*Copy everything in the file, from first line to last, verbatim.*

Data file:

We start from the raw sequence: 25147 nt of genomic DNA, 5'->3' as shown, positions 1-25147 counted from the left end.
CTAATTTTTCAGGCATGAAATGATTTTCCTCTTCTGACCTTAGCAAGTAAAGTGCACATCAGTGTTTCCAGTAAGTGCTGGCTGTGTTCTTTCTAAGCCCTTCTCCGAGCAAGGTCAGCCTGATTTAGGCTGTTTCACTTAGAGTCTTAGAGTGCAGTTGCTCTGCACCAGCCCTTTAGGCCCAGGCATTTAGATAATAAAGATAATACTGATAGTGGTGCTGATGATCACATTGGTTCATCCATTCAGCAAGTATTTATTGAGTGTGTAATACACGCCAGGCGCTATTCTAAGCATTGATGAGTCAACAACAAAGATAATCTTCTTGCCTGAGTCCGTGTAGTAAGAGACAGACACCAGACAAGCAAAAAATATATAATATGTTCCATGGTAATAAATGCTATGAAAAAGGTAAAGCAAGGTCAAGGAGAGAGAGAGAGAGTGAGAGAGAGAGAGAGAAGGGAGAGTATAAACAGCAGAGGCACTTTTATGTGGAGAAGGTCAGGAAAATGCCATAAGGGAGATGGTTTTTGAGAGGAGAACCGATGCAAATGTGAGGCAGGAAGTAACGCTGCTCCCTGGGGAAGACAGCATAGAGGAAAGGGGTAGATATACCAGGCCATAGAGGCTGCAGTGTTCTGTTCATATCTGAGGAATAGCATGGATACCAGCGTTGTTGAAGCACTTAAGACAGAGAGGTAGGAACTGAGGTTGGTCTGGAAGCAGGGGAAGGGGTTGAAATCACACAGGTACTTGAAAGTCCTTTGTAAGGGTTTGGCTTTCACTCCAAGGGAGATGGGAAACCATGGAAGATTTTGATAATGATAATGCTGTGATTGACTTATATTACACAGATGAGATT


We start from the raw sequence: 25147 nt of genomic DNA, 5'->3' as shown, positions 1-25147 counted from the left end.
CTAATTTTTCAGGCATGAAATGATTTTCCTCTTCTGACCTTAGCAAGTAAAGTGCACATCAGTGTTTCCAGTAAGTGCTGGCTGTGTTCTTTCTAAGCCCTTCTCCGAGCAAGGTCAGCCTGATTTAGGCTGTTTCACTTAGAGTCTTAGAGTGCAGTTGCTCTGCACCAGCCCTTTAGGCCCAGGCATTTAGATAATAAAGATAATACTGATAGTGGTGCTGATGATCACATTGGTTCATCCATTCAGCAAGTATTTATTGAGTGTGTAATACACGCCAGGCGCTATTCTAAGCATTGATGAGTCAACAACAAAGATAATCTTCTTGCCTGAGTCCGTGTAGTAAGAGACAGACACCAGACAAGCAAAAAATATATAATATGTTCCATGGTAATAAATGCTATGAAAAAGGTAAAGCAAGGTCAAGGAGAGAGAGAGAGAGTGAGAGAGAGAGAGAGAAGGGAGAGTATAAACAGCAGAGGCACTTTTATGTGGAGAAGGTCAGGAAAATGCCATAAGGGAGATGGTTTTTGAGAGGAGAACCGATGCAAATGTGAGGCAGGAAGTAACGCTGCTCCCTGGGGAAGACAGCATAGAGGAAAGGGGTAGATATACCAGGCCATAGAGGCTGCAGTGTTCTGTTCATATCTGAGGAATAGCATGGATACCAGCGTTGTTGAAGCACTTAAGACAGAGAGGTAGGAACTGAGGTTGGTCTGGAAGCAGGGGAAGGGGTTGAAATCACACAGGTACTTGAAAGTCCTTTGTAAGGGTTTGGCTTTCACTCCAAGGGAGATGGGAAACCATGGAAGATTTTGATAATGATAATGCTGTGATTGACTTATATTACACAGATGAGATT